I'm studying fluid dynamics and recently the formula $Re=\frac{\rho vd}{\eta}$ was presented to me. I'm curious to know how Reynolds came up with this relations between this different variables. Did ...
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Is turbulence due to the inertia of the fluid?

Turbulence is the time-dependent chaotic behavior seen in many fluid flows. Why is it generally believed that turbulence is due to the inertia of the fluid?
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257 views

What equations/constants were used to calculate the Kármán Line for Earth?

I am interested in how the original value of ~100 km was calculated for the Kármán line of earth. What equations and constants would need to be used to reproduce this value? Note: By constants, ...
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36 views

How does a piezoelectric drop generator work?

In a piezoelectric drop generator used for generating a single droplet which is 0.5 mm in diameter, there is a piezo-actuated brass diaphragm to generate droplets (for example here or here). What is ...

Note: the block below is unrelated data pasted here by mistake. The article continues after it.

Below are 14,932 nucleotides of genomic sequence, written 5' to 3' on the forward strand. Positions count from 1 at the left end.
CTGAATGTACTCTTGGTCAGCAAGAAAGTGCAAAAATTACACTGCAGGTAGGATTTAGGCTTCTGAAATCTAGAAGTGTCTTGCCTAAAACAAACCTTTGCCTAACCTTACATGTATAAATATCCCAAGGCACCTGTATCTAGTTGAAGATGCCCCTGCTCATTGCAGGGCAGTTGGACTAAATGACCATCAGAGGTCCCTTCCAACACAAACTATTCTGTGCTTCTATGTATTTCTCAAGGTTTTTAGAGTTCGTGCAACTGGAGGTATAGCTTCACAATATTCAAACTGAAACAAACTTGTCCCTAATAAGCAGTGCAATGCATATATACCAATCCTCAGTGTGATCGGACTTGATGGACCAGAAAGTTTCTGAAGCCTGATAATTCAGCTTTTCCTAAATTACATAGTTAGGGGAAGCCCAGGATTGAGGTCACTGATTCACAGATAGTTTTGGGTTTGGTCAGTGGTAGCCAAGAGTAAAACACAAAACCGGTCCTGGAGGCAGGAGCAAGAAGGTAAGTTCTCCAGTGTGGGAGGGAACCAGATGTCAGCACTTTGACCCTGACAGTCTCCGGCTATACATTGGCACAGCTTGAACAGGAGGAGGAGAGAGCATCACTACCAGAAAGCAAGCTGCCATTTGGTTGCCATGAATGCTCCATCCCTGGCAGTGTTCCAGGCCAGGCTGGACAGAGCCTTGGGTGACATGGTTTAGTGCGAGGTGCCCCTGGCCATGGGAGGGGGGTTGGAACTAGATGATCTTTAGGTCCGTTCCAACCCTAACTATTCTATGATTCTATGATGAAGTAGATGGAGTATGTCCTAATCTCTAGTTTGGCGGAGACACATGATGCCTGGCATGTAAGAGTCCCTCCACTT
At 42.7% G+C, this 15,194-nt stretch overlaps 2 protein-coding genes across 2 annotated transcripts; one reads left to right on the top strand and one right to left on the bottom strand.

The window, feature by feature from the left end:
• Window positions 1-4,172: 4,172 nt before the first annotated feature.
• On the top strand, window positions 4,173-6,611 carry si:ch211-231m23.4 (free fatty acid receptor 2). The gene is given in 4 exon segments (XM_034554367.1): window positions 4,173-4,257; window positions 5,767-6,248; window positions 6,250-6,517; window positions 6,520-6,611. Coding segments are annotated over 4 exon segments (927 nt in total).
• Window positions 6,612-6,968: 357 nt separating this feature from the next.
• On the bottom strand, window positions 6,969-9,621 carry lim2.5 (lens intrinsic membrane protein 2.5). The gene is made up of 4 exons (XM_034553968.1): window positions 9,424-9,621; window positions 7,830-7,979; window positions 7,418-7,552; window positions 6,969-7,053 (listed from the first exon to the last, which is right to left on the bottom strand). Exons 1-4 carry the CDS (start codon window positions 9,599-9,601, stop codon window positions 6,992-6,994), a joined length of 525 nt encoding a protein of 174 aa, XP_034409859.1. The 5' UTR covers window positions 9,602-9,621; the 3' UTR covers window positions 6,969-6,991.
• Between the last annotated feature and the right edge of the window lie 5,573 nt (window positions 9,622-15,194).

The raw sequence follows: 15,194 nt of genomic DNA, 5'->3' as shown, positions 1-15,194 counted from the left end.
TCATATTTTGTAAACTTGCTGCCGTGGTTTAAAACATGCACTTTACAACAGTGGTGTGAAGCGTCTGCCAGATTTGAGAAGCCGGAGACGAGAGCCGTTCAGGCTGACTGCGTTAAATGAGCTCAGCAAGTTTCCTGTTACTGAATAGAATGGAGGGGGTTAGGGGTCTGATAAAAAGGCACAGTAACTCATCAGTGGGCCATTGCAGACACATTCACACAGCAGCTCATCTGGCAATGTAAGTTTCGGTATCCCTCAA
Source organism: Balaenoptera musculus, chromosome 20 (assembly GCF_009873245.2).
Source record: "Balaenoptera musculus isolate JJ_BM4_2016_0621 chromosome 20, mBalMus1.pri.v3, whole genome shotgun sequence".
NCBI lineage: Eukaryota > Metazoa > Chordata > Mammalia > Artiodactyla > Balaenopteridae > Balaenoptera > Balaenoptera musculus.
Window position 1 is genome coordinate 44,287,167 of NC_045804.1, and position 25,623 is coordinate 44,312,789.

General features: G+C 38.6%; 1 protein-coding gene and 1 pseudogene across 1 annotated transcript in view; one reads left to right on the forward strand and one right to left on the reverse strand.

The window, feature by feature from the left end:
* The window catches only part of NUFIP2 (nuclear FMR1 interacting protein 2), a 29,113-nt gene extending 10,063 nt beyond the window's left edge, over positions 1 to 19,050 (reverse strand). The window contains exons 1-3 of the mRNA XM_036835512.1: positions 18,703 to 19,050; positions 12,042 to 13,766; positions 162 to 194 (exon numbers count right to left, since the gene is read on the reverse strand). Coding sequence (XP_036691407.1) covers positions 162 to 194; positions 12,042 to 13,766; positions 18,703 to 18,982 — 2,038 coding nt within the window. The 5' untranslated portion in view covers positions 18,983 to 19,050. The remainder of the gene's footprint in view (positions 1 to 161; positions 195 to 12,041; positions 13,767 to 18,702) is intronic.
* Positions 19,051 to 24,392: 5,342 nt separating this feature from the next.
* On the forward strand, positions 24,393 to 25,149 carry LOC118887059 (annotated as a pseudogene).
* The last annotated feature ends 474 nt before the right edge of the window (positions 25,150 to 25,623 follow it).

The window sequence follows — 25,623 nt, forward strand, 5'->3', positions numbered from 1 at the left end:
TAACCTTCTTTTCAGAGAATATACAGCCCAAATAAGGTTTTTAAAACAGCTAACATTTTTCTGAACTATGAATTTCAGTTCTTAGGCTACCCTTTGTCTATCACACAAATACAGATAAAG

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Could a fish in a sealed ball, move the ball?

If you had a glass ball filled with water, completely sealed and containing a fish, could the fish move the ball?
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What can wavy patterned sand tell about the Fluid that formed it?

Sand on the bottom of the ocean as well as sand on the low-tide beach often forms wavy patterns. Do the parameters of these wavy patterns have any relation to the water and waves that formed them? If ...
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What equation of state is needed for liquid states?

I'm familiar with the ideal gas law $$PV=nRT$$ but I don't think it applies to liquids like water. If I'm wrong, please correct me! If I'm right, then what equation of state applies to liquids such ...